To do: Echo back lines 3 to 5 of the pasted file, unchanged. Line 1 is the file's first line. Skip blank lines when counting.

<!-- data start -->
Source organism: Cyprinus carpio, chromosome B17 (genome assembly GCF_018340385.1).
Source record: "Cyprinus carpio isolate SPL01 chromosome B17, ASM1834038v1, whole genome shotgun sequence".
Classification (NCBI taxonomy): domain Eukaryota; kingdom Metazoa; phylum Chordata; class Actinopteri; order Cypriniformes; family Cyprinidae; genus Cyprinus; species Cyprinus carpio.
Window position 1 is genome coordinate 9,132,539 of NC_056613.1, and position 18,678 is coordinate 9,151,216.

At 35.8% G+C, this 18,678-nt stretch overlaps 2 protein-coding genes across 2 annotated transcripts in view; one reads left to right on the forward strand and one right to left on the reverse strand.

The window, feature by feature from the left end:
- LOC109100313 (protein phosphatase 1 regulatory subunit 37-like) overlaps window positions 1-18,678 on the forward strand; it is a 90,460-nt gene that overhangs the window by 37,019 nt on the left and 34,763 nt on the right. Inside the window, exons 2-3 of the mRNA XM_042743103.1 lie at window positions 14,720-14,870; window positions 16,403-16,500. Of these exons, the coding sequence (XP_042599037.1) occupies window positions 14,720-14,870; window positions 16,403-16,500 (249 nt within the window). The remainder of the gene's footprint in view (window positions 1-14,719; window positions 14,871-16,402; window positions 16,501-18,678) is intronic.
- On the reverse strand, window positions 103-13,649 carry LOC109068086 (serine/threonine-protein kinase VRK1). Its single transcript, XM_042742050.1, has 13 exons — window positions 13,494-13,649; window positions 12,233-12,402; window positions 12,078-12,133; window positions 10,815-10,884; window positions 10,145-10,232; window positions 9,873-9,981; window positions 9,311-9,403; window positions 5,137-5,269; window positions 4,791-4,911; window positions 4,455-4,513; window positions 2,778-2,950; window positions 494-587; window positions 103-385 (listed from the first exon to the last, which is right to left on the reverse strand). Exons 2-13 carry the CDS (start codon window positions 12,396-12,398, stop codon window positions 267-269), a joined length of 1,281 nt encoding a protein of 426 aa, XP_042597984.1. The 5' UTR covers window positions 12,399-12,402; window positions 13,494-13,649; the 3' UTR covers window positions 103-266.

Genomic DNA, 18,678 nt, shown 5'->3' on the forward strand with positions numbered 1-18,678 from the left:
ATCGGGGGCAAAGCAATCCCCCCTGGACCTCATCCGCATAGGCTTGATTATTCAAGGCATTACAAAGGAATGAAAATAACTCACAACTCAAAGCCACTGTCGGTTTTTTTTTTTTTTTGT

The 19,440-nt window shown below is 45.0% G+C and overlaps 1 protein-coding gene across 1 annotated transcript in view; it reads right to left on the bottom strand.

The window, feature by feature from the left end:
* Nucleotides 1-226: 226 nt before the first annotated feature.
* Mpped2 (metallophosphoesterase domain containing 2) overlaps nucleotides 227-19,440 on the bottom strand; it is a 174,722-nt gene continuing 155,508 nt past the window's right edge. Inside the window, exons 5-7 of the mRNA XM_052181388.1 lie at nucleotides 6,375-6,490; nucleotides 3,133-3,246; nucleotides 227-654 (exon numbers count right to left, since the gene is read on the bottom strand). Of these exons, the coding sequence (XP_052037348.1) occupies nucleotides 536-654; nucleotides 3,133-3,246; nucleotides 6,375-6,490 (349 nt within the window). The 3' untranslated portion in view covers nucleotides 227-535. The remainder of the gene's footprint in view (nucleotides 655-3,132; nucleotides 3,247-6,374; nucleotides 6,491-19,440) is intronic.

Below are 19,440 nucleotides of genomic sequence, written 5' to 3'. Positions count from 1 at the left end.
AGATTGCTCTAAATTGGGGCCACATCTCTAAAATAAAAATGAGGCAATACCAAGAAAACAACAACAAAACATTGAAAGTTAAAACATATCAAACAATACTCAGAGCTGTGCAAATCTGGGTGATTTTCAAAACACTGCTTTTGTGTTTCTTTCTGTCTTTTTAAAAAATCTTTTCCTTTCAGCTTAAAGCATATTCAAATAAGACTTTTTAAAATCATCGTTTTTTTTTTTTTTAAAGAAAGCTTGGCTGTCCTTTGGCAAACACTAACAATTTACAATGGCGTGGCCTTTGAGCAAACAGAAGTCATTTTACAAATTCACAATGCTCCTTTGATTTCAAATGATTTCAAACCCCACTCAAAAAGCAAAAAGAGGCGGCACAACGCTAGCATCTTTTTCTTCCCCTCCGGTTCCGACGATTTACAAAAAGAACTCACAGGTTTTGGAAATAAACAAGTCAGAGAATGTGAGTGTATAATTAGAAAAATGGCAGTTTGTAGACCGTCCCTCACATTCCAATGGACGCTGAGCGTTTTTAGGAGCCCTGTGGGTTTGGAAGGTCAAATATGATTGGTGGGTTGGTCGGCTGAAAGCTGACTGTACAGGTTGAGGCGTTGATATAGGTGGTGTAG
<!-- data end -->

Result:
Classification (NCBI taxonomy): domain Eukaryota; kingdom Metazoa; phylum Chordata; class Actinopteri; order Cypriniformes; family Cyprinidae; genus Cyprinus; species Cyprinus carpio.
Window position 1 is genome coordinate 9,132,539 of NC_056613.1, and position 18,678 is coordinate 9,151,216.

At 35.8% G+C, this 18,678-nt stretch overlaps 2 protein-coding genes across 2 annotated transcripts in view; one reads left to right on the forward strand and one right to left on the reverse strand.